Kristi Burton Brown, the first woman to lead the Colorado GOP in roughly 40 years, won’t seek another two-year term as chair of the state party after Republicans’ disastrous 2022 election cycle.
Burton Brown announced her decision Monday afternoon in an email to Colorado GOP supporters. She said she will remain involved in politics and focus on education policy moving forward.
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“After spending some time reflecting in prayer and talking with my family over Thanksgiving, I’m announcing that I will not be seeking an additional term as chair of the Colorado Republican Party,” Burton Brown wrote. “I look forward to focusing on policy once again, after my term ends in March 2023. As a grassroots conservative like you, I know how important it is to continue to fight tooth and nail for our party and our values.”
Burton Brown said she’s confident Colorado voters will eventually back Republicans once again but that it will take time.
“It’s my perspective that things will continue to get worse under Democratic control and eventually voters will that will tie it to the party in charge,” she told The Colorado Sun in an interview. “And that’s when Republicans, if along the way we are consistently advocating for effective policy solutions, can eventually win back seats. Will it take time? Absolutely We’re definitely not talking about an overnight or one cycle thing.”
The Colorado GOP will select Burton Brown’s successor in March, and a host of candidates are already lining up to replace her, including Casper Stockham, who ran unsuccessfully to be state party chair in 2021 after three failed congressional bids. Burton Brown is the party’s third chair in six years.
Burton Brown, a lawyer who got her start in politics as an anti-abortion advocate, took the helm at the Colorado Republican Party in March 2021 when the state GOP was at its lowest point since 1936. She sought to reverse the party’s losses in 2018 and 2020 through a policy platform — the “commitment to Colorado” — aimed at unaffiliated voters, who make up the state’s largest voting bloc.
The GOP was confident that it would make gains on Nov. 8, especially given how the party that holds the White House traditionally loses ground during midterm elections.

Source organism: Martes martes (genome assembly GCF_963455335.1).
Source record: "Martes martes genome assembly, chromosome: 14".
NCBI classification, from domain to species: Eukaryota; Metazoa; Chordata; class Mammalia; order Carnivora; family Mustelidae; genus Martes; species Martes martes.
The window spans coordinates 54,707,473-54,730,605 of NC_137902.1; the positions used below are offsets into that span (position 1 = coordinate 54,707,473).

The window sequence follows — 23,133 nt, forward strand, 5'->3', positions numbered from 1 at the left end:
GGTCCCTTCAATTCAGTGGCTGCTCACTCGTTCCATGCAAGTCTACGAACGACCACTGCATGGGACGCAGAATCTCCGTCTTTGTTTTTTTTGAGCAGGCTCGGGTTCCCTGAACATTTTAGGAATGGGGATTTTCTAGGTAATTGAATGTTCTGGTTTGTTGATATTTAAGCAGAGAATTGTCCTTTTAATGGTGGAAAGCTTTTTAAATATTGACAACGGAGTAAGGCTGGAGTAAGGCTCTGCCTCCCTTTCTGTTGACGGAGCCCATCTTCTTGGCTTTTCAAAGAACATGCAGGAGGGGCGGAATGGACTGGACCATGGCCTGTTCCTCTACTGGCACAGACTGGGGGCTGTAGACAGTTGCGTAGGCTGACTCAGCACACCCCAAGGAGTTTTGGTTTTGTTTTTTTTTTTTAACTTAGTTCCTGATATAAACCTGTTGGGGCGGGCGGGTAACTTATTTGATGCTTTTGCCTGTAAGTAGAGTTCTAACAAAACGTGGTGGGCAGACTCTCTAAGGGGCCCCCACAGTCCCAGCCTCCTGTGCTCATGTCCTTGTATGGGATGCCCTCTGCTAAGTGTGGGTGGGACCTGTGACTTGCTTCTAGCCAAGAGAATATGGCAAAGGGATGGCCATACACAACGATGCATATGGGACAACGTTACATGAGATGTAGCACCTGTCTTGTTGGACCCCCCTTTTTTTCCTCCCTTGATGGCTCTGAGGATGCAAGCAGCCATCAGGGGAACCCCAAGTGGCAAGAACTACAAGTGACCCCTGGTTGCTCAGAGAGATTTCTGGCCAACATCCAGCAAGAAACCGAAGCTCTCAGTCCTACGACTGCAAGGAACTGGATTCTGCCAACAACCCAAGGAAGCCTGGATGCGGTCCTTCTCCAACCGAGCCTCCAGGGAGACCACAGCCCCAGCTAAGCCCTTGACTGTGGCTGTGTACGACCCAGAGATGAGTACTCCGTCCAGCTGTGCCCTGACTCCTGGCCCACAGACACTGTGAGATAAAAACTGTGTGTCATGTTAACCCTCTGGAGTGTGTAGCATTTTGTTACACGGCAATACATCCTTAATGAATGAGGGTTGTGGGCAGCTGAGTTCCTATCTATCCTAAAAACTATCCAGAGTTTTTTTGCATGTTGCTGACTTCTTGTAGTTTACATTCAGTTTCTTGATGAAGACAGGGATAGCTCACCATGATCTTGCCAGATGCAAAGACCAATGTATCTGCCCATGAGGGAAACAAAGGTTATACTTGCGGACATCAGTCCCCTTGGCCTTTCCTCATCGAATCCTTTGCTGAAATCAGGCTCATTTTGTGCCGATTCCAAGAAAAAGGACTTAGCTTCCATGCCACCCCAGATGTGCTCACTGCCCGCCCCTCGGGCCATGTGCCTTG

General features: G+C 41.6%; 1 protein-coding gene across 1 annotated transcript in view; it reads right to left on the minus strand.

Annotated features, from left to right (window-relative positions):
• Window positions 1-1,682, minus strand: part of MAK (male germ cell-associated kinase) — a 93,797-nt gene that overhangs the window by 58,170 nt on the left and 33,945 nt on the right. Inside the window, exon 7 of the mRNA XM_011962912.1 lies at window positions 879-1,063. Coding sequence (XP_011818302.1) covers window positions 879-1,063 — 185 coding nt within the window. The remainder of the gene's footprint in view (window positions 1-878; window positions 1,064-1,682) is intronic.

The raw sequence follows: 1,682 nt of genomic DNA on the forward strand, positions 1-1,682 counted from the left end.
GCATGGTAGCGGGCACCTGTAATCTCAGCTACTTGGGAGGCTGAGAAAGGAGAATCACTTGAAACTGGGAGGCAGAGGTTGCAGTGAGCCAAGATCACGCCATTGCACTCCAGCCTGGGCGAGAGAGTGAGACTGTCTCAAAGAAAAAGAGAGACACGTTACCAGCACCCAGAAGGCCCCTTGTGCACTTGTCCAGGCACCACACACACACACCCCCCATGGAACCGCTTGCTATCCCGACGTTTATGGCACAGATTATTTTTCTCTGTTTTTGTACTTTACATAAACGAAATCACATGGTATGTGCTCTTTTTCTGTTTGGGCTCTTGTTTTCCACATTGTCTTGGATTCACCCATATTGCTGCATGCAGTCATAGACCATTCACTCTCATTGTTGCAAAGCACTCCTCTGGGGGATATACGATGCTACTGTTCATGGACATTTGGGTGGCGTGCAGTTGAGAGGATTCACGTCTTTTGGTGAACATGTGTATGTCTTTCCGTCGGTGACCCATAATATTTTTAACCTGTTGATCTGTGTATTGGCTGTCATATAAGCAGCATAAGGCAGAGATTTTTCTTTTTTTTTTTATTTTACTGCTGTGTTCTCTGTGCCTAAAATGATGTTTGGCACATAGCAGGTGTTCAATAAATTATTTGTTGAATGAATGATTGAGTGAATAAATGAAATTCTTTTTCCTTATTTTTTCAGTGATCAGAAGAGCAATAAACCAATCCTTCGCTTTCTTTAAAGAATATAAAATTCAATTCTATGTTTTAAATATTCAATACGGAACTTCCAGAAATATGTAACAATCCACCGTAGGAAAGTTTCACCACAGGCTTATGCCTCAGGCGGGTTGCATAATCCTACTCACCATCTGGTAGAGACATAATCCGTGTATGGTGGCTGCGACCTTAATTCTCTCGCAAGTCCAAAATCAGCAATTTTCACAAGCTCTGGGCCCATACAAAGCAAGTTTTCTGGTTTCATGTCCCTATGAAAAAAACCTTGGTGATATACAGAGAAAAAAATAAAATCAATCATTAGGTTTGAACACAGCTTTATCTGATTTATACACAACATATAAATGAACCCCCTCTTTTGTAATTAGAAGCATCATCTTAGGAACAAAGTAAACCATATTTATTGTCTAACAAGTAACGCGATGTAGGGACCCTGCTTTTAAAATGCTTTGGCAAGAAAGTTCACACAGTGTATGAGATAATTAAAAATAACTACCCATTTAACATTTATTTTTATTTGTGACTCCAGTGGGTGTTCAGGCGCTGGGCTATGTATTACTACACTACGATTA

Instead, Republicans fell further into the political minority in Colorado, losing every race for statewide office by at least 10 percentage points and failing to pick up the new 8th Congressional District. The GOP also lost seats in both chambers of the legislature, where the party was already in the minority.
One prominent Colorado Republican called the 2022 election an “extinction-level event.” Colorado Republicans must now wait until 2026 before they have any real shot at winning back substantial power.
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Burton Brown, who said she was encouraged by many party insiders to run for a second term at chair, said Democrats won this year because voters believed their narrative that Republicans are extremists and represent a threat to democracy.
“You saw the backlash against, I think, what was more of a national narrative of what Republicans were,” she said.
Not everyone in the Colorado GOP was on board with the commitment to Colorado. Some in the party — including U.S. Senate candidate Ron Hanks and secretary of state candidate Tina Peters — were focused more on 2020 election conspiracies than Burton Brown’s priorities of driving down consumer costs, improving public safety and expanding school choice.
Burton Brown, who hasn’t finalized her next job, won’t be endorsing any candidates to succeed her. She said the next party chair will need to be someone who is optimistic and confident about the Colorado GOP’s future and who can energize both the Republican base and show the broader electorate that the party is more diverse than some believe.
“I have loved every minute of it,” Burton Brown said of her tenure as chair. “It’s the best job I’ve ever had in my life. I just think I could be more effective in the next two years focusing on policy.”